Alien Torts Claims Act
Originally adopted in the United States as part of the Judiciary Act of 1789, the Alien Tort Claims Act first did not address specific rights, but has subsequently become prominent from the latter part of the 20th century, in various international human rights cases. The original language said the U.S. district courts had jurisdiction "for a tort only, committed in violation of the law of nations or a treaty of the United States." It became prominent with the 1984 Filartiga v. Pena-Irala case, in which the U.S. Court of Appeals for the Second Circuit found in favor of Argentinians, tortured in Argentina, under the authority of an Argentinean officer who had moved to the U.S.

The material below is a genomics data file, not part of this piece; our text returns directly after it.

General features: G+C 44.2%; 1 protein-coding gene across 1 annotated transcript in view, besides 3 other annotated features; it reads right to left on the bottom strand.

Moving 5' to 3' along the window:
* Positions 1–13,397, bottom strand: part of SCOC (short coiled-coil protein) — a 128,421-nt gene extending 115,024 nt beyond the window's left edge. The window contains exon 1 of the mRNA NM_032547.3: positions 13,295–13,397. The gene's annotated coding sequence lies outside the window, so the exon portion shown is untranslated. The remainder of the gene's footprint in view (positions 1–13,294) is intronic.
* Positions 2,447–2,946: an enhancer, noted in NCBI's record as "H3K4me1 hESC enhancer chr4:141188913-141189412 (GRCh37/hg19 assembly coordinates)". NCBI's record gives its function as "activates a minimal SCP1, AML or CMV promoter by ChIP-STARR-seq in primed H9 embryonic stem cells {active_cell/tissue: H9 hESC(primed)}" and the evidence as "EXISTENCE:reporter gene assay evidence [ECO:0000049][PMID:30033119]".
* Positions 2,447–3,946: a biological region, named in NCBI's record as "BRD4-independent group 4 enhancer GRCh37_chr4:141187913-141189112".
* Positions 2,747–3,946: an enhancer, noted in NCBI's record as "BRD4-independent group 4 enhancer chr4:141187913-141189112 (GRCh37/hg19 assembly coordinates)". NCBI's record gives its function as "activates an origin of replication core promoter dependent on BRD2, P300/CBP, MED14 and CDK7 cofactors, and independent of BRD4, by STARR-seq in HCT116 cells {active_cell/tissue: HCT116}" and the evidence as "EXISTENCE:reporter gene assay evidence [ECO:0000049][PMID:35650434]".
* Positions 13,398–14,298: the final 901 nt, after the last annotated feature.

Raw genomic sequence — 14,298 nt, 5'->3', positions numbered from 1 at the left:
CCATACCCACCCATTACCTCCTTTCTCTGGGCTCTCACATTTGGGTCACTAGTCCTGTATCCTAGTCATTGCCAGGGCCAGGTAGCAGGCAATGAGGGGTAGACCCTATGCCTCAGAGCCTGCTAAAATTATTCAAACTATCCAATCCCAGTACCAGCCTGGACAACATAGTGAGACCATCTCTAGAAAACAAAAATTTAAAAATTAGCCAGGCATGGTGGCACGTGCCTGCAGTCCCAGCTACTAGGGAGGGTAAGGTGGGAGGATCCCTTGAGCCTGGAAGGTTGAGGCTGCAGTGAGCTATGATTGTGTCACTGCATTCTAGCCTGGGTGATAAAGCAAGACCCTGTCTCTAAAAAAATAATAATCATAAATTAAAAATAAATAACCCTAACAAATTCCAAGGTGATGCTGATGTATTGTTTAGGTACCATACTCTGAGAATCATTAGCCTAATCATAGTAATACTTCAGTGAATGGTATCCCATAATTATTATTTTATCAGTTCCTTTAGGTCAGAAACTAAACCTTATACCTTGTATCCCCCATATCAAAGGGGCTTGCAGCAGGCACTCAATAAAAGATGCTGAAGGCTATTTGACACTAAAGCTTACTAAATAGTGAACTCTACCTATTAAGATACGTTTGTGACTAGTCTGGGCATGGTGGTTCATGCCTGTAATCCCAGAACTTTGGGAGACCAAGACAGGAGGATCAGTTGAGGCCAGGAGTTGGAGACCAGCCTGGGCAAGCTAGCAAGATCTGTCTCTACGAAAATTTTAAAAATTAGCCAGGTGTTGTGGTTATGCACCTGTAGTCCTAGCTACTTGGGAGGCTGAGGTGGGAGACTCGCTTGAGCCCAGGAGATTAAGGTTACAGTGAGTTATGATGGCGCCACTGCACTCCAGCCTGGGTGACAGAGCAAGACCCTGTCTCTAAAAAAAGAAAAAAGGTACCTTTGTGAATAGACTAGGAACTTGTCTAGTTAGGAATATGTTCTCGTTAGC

It is not a full case of universal jurisdiction; there has to be some relationship between the defendants and the U.S.
Later cases included:
- Tel-Oren v. Libyan Arab Republic, a 1984 case involving Libyan sponsorship of an attack on a civilian bus in Israel (alleging claims against Libya based on armed attack upon civilian bus in Israel)
- Forti v. Suarez Mason, a 1987 case involving Argentina
- Abebe-Jira v. Negewo involving Ethiopiam prisoners in 1996
- In re Estate of Ferdinand Marcos about events in the Philippines
- Kadic v. Karadzic decide in 1995 about abuses in Serbia
- 28 USC 1350
- 726 F.2d 774 (D.C.Cir.1984)
- 72 F.3d 844 (11th Cir.1996)
- 25 F.3d 1467 (9th Cir.1994)
- 70 F.3d 232 (2d Cir.1995)